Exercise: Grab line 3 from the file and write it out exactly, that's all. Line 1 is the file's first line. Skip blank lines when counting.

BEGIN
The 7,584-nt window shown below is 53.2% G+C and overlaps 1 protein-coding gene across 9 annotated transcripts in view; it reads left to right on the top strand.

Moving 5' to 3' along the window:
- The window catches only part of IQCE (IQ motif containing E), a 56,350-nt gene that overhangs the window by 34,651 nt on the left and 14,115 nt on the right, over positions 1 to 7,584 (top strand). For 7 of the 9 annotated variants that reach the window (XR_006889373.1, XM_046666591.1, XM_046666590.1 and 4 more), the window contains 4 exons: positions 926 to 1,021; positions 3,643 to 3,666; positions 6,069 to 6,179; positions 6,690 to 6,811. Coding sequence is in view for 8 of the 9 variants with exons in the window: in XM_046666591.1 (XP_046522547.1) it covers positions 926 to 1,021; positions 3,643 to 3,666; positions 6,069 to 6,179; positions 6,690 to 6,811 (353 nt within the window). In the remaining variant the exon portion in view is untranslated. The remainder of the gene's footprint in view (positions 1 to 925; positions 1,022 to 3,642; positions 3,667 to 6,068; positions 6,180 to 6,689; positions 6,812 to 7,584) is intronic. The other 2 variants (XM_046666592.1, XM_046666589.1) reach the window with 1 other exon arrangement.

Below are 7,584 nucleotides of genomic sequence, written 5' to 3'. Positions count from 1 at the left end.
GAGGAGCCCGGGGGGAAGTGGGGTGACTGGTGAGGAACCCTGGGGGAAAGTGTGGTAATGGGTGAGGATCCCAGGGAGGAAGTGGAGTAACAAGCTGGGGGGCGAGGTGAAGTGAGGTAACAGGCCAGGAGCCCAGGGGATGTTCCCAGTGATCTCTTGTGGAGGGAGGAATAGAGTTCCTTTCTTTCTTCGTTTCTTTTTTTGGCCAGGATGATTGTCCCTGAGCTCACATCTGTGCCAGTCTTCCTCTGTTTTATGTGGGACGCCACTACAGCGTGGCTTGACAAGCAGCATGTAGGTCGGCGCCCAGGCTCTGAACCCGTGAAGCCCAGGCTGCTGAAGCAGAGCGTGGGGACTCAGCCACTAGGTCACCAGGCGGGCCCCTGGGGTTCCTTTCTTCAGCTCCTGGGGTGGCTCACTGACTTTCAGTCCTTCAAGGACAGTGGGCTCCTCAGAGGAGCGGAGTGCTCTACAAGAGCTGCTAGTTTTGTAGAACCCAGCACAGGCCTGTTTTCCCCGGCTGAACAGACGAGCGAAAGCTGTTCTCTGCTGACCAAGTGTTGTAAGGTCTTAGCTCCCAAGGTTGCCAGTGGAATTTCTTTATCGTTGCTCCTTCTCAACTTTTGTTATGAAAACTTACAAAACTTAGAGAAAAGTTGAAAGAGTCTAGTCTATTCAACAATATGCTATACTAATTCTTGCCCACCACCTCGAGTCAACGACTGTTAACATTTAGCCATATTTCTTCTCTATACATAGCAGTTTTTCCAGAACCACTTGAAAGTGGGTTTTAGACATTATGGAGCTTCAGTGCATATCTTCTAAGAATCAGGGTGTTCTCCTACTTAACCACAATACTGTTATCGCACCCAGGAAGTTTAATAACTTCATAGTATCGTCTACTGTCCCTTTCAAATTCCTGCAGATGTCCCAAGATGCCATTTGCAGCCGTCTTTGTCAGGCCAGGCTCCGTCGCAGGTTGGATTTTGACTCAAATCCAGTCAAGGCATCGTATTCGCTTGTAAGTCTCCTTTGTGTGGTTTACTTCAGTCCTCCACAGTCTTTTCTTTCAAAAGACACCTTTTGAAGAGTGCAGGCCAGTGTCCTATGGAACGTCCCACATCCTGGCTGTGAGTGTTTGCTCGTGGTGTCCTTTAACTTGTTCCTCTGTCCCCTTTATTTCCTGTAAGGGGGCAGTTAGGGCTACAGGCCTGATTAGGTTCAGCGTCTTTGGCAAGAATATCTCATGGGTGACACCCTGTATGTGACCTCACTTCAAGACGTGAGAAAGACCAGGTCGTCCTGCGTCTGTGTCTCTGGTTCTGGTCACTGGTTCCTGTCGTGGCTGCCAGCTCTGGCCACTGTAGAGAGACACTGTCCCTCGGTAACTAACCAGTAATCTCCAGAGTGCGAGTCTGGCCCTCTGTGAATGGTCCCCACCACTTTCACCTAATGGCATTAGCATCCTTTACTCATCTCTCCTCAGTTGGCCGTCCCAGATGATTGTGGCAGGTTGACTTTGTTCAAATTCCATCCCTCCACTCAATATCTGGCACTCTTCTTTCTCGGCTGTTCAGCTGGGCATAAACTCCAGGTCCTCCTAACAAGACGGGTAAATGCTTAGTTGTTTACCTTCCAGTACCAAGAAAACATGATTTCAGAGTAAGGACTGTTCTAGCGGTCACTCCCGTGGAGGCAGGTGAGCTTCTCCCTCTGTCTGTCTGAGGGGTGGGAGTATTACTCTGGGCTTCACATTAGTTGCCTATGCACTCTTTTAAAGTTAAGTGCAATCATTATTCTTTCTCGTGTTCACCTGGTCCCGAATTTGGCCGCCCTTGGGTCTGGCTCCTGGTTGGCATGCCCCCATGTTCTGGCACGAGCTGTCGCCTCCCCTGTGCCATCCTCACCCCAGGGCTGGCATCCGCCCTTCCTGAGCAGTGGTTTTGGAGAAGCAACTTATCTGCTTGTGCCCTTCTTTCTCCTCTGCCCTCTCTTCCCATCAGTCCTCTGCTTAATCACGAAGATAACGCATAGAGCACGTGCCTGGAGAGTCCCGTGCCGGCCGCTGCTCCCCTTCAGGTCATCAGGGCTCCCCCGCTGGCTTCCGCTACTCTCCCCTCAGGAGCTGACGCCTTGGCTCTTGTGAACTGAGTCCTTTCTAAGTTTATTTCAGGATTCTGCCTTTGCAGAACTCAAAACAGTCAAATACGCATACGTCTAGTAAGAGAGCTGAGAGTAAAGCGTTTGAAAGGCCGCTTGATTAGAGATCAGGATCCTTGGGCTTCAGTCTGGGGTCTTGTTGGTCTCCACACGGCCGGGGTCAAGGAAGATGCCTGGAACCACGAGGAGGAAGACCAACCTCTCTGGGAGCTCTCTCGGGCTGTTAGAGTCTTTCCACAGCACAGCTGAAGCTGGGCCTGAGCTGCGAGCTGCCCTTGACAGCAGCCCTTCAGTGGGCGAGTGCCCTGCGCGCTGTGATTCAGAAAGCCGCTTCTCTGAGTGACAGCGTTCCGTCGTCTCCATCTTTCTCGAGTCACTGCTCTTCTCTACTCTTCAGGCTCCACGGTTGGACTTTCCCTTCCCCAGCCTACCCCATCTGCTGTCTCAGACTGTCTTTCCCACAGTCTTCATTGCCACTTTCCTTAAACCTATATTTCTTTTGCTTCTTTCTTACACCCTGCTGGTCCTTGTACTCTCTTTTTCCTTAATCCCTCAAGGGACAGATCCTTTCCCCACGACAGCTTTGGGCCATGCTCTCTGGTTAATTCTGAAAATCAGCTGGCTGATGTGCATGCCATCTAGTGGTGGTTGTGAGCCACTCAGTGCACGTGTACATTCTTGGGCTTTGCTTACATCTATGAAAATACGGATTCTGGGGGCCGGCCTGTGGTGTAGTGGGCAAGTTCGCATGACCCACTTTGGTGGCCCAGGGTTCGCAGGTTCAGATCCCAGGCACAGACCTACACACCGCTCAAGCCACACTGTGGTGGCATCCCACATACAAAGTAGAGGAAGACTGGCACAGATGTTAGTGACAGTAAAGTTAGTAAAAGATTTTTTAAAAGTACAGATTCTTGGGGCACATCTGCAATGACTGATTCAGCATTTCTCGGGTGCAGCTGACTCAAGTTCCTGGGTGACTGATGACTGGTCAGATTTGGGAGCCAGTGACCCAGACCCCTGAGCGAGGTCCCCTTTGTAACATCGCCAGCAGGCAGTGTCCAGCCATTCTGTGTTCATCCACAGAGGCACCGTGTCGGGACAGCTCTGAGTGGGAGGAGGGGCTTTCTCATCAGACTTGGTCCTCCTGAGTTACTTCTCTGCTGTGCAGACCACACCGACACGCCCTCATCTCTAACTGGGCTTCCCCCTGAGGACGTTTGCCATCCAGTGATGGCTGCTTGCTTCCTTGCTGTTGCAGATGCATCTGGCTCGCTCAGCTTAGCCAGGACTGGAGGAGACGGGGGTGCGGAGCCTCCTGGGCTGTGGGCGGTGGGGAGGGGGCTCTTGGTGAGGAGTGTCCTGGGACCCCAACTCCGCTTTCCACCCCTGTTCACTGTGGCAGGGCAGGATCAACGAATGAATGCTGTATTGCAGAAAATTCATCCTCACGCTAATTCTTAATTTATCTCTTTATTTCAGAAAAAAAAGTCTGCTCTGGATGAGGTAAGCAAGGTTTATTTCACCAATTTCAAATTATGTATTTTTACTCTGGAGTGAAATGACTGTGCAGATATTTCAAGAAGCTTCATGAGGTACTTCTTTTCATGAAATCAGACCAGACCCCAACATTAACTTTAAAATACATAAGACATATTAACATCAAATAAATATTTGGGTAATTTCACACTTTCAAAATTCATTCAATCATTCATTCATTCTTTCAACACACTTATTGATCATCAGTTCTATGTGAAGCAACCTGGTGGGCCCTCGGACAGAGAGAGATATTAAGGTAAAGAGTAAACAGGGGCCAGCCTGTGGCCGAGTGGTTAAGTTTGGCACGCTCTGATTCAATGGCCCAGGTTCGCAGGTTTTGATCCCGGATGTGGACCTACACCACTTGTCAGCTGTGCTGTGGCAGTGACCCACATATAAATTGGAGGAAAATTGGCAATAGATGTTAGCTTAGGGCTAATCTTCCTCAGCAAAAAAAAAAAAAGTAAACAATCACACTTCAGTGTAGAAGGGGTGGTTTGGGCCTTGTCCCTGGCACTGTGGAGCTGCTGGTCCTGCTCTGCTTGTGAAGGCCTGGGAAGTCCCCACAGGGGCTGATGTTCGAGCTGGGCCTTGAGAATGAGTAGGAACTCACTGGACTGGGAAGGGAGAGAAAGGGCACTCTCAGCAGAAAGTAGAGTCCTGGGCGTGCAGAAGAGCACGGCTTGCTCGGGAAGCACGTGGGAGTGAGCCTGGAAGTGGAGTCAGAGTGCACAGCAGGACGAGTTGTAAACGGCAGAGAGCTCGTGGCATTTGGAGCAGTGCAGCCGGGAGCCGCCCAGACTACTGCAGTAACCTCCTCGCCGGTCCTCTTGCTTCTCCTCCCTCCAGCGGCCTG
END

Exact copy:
- The window catches only part of IQCE (IQ motif containing E), a 56,350-nt gene that overhangs the window by 34,651 nt on the left and 14,115 nt on the right, over positions 1 to 7,584 (top strand). For 7 of the 9 annotated variants that reach the window (XR_006889373.1, XM_046666591.1, XM_046666590.1 and 4 more), the window contains 4 exons: positions 926 to 1,021; positions 3,643 to 3,666; positions 6,069 to 6,179; positions 6,690 to 6,811. Coding sequence is in view for 8 of the 9 variants with exons in the window: in XM_046666591.1 (XP_046522547.1) it covers positions 926 to 1,021; positions 3,643 to 3,666; positions 6,069 to 6,179; positions 6,690 to 6,811 (353 nt within the window). In the remaining variant the exon portion in view is untranslated. The remainder of the gene's footprint in view (positions 1 to 925; positions 1,022 to 3,642; positions 3,667 to 6,068; positions 6,180 to 6,689; positions 6,812 to 7,584) is intronic. The other 2 variants (XM_046666592.1, XM_046666589.1) reach the window with 1 other exon arrangement.